contractor has a duty to its subcontractors’ employees if it ‘retains the right to control the work in
any of its aspects . . .’.”) (quoting Corsetti, 483 N.E.2d at 798).
James Lewis 193-96 [#95-3].
Dimeo’s remaining arguments for summary judgment are of little moment. First, Dimeo
argues that expert testimony is necessary to establish any causal link between Dimeo’s allegedly
negligent supervision and the injury at issue. Courts sitting in diversity import state law to
determine the necessity of expert testimony as to an element of a claim. Beaudette v. Louisville
Ladder, Inc., 462 F.3d 22, 27 (1st Cir. 2006). Dimeo has not cited—nor has the court found—
any Massachusetts case stating or implying that a lay jury cannot determine elements of
negligence in a case like this. While expert testimony is sometimes required in, for example, the
medical malpractice or product design contexts—see, e.g., Goldberg v. Northeastern University,
805 N.E.2d. 517, 520 (Mass. App. Ct. 2004) (medical malpractice); Peterson v. Massachusetts
Port Authority, 2006 WL 3780740, at *2 (Mass. App. Ct. Dec. 26, 2006) (negligent design)—
here Dimeo identifies no pertinent issue demanding technical expertise.
Second, Dimeo argues that the record generally contains insufficient facts allowing a jury
to find Dimeo caused Plaintiffs’ injuries. But this is not the case. By way of example of one
viable theory, the record demonstrates that the tool in question had been potentially
malfunctioning for days, see Dimeo’s Facts ¶¶ 10-11, and a reasonable jury might infer that more
stringent reporting requirements or oversight might have led Dimeo to exercise its authority to
remove the tool from service. See Plaintiffs’ Facts ¶ 33 (demonstrating Dimeo’s authority to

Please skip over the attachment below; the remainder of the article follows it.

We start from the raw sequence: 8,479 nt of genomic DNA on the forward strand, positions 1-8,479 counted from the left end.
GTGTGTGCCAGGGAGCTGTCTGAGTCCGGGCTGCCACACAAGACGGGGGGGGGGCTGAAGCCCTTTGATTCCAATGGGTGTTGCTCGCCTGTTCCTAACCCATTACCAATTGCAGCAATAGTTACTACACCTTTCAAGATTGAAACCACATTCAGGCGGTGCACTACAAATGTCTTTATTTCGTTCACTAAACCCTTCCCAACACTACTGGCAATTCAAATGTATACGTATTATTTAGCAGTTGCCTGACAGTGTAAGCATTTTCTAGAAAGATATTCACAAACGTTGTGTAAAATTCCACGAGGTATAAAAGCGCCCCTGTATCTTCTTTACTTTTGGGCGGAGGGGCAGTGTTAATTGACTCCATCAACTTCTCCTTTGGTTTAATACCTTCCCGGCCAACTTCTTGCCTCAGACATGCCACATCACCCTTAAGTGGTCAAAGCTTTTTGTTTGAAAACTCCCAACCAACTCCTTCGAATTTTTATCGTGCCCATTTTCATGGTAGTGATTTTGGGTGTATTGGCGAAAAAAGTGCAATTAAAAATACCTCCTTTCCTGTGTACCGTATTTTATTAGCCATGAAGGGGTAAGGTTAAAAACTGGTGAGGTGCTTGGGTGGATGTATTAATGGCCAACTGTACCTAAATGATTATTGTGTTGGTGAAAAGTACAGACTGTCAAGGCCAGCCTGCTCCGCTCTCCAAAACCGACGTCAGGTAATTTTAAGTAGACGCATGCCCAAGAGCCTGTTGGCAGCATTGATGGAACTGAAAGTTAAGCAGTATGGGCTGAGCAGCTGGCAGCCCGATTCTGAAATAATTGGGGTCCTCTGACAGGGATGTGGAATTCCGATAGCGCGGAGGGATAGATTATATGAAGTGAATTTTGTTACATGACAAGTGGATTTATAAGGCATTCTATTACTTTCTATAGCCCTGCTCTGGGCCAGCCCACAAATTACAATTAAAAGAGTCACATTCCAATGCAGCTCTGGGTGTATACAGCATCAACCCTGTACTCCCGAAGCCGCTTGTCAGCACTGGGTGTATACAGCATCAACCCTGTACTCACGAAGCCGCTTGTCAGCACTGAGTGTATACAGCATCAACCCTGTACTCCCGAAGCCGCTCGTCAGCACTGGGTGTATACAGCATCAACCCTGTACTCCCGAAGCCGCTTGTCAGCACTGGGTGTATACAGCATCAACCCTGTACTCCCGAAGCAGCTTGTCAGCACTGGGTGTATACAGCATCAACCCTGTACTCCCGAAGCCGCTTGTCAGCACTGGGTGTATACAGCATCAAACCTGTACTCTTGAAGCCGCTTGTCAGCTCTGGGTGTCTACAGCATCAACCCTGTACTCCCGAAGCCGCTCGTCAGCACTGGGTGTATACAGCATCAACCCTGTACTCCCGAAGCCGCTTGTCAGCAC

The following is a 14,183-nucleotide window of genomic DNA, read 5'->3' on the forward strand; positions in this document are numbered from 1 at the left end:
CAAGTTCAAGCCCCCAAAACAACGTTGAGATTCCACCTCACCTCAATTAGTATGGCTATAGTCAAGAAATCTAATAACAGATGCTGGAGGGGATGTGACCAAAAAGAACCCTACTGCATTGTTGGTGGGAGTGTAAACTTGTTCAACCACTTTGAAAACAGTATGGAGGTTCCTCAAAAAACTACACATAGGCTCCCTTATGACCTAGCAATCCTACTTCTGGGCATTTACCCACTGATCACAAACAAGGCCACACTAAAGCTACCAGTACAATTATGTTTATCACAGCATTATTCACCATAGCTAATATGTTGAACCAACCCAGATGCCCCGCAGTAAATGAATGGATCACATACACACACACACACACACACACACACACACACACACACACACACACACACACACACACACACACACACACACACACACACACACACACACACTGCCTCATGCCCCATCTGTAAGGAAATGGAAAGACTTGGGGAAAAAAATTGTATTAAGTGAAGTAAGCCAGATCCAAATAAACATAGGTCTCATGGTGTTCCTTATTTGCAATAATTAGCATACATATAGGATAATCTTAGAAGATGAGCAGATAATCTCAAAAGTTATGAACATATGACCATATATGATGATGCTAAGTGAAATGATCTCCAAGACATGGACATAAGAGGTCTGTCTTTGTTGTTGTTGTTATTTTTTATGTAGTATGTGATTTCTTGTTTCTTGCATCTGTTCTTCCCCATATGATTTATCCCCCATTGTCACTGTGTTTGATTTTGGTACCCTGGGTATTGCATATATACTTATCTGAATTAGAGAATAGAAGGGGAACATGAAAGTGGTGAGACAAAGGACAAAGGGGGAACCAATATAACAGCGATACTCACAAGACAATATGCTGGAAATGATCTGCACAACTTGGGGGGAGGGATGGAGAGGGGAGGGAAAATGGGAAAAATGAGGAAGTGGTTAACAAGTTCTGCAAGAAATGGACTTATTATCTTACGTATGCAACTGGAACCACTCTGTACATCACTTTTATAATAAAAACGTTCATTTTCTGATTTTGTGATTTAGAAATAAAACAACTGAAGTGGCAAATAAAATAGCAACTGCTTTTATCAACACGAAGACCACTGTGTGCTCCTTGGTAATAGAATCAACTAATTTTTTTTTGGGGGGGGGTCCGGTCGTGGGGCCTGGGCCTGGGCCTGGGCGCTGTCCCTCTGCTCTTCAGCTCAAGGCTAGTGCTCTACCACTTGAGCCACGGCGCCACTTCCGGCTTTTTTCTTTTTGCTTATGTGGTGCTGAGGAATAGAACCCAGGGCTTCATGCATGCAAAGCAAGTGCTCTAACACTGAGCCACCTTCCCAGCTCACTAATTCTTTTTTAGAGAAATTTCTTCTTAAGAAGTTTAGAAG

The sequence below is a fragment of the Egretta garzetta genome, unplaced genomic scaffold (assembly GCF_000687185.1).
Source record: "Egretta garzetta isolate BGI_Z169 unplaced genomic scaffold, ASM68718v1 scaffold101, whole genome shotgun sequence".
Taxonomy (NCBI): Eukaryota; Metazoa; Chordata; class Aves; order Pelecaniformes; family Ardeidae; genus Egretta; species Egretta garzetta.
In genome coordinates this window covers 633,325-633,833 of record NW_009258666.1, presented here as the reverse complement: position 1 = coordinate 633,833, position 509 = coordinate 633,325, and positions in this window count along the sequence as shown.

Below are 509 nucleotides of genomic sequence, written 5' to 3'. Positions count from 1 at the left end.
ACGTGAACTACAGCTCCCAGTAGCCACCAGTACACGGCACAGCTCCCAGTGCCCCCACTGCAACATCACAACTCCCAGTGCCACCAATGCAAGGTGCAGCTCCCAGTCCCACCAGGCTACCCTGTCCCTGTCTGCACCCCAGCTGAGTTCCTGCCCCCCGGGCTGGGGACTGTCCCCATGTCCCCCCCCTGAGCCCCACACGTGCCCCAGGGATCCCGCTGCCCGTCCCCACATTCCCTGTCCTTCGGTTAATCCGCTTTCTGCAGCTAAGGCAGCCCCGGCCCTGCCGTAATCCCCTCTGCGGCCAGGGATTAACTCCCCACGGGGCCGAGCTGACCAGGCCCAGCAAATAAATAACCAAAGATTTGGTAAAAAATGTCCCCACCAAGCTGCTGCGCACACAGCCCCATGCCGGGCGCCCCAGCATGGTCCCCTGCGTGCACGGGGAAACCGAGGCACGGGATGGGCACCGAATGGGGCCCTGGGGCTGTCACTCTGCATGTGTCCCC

confiscate the tool). Further, the Kostrzewa court’s analysis all but forecloses summary judgment
on the record before this court. 897 N.E.2d at 1273-76. There, the Massachusetts Appeals Court
reversed an entry of summary judgment in favor of a general contractor in light of the following
similar facts: (i) the contract between the general contractor and the owner conferred on the
general contractor full responsibility for safety and a duty to initiate and implement safety
precautions; (ii) the general contractor had a project safety manager on site, and the general
contractor’s own guidelines required routine safety inspections by the general contractor’s
employees; (iii) the general contractor’s inspectors were able and did observe the area of the
accident, actual access to which was foreclosed to the general contractor’s employees; and (iv)
the general contractor did not fully delegate sole responsibility for safety to a subcontractor. Id.
at 1274-76. These facts, the court held, sufficed to allow a jury to infer both duty and breach, and
thus precluded summary judgment. Id. The result is the same here.
For the foregoing reasons, Dimeo’s Motion for Summary Judgment [#93] is DENIED.
Date: February 16, 2017
/s/ Indira Talwani
United States District Judge